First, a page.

I've lived in Sindang for over a year now, and I haven't done the one and only thing Sindang is famous for. Dukbokki. Every time I get into a taxi and tell the driver I want to go home to Sindang, here is the inevitable comment about dukbokki. Just ten minutes from my house is the world famous (...) Dukbokki Town (떡볶이 다운).
Just what is dukbokki, you ask? Well, it's one of the most famous street food/ snack food in Korea. The main, most important ingredient is duk (떡). I found this great description of duk here:
In Korea, there are different types of duk, with ingredients, shapes and tastes varying from region to region. Specific cakes are served at specific occasions. Duk is made mainly from rice or glutinous rice that has been ground up, steamed, turned into dough and stuffed with a variety of sweet fillings before being transformed into dumplings or bread-like cakes. The taste and texture is similar, perhaps, to certain types of nonya kueh or mochi, the equally chewy Japanese version of glutinous rice cakes.Duk comes in many forms, and it's common to see it made into deserts, or put into soup to add some more chunk. Dukbokki duk usually looks like small rolls of duk. Then there is the sauce. It's usually made in some sort of super spicy red sauce. On the street, you'll often see it with some odeng or even a boiled egg mixed in.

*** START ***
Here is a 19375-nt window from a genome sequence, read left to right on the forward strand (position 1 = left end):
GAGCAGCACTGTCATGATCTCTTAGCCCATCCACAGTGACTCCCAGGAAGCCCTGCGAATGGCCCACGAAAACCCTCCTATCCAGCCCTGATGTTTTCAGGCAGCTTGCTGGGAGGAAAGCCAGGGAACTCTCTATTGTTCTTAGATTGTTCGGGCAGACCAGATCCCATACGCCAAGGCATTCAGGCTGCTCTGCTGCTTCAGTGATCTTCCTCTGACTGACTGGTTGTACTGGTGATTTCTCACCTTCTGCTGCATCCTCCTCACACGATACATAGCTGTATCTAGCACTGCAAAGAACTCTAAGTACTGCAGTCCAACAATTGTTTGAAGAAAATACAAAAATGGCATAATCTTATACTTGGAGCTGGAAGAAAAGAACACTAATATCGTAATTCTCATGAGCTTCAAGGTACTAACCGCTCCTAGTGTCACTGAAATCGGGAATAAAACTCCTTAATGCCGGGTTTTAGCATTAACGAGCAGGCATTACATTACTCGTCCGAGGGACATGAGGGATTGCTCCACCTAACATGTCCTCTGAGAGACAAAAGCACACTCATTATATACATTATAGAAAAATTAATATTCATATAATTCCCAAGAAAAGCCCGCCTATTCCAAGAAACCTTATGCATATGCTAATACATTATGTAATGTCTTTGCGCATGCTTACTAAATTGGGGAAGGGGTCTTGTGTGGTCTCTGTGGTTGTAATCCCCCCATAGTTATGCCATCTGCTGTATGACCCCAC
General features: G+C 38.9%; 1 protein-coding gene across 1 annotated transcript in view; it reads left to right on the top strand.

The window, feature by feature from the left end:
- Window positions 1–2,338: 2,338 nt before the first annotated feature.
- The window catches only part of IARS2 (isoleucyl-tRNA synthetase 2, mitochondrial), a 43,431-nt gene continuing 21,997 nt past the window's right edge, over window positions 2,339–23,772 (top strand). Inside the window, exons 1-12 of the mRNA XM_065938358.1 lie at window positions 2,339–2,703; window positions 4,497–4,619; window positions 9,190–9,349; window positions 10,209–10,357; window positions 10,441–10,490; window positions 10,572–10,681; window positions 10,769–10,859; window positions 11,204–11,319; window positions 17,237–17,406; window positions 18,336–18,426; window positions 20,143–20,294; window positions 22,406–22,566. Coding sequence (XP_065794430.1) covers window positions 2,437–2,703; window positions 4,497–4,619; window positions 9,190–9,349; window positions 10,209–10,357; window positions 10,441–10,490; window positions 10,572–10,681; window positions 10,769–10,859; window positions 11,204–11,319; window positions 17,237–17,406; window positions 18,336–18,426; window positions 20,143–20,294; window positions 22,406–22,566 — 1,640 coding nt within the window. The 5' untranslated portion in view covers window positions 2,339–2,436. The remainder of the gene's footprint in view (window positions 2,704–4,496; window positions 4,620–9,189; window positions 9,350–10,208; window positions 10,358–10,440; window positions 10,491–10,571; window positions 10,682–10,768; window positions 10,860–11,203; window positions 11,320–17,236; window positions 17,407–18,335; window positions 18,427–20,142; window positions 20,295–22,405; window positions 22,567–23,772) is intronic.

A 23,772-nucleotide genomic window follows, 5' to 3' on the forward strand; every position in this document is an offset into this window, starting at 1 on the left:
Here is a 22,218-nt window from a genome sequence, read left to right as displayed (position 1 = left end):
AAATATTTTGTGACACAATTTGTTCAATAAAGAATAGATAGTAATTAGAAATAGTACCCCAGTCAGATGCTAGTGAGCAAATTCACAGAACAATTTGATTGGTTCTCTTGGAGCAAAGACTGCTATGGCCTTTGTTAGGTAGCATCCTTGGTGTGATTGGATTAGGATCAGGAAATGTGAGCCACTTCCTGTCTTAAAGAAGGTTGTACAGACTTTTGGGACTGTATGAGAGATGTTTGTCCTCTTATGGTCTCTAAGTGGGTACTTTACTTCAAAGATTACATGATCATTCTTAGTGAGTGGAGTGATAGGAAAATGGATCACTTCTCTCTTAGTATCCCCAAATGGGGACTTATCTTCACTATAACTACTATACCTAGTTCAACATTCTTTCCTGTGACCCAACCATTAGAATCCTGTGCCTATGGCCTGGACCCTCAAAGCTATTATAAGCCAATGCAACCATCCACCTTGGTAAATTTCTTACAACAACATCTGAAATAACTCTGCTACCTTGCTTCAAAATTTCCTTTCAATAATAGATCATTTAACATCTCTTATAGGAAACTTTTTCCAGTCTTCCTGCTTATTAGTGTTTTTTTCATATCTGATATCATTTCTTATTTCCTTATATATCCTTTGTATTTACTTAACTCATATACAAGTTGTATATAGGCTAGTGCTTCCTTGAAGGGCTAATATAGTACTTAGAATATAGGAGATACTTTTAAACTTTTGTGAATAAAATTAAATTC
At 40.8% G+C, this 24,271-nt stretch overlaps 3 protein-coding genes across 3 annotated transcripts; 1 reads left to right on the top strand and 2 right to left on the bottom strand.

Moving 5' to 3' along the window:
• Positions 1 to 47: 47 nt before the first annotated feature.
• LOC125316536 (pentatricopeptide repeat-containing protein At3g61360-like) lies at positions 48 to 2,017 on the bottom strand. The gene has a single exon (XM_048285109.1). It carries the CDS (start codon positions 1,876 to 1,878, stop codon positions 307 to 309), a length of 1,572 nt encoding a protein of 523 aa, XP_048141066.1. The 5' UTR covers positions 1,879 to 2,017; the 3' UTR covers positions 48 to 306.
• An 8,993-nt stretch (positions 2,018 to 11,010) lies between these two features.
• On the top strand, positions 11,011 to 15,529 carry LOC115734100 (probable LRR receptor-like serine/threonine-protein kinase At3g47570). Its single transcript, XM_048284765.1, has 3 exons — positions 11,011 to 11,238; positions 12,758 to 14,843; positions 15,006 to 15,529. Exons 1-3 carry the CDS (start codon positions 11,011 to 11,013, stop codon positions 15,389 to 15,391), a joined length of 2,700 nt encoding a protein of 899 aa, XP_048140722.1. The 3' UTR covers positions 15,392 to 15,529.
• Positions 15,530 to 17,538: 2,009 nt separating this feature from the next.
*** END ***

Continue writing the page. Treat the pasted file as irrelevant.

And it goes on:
In dukbokki town, the dukbokki is not sold on the street, but in real restaurants, so the dukbokki tends to be a bit more complex than what you find on the street. We ordered two portions of the standard dukbokki dish, and we found two different kinds of noodles, mandu (dumplings), odeng, boiled eggs, cabbage, and, of course duk.. a smaller, probably homemade version of what you usually see on the street, all mixed together in that crazy spicy sauce.
Everything was brought over uncooked, and placed on a burner on the table to cook. 10 minutes later it was ready to eat!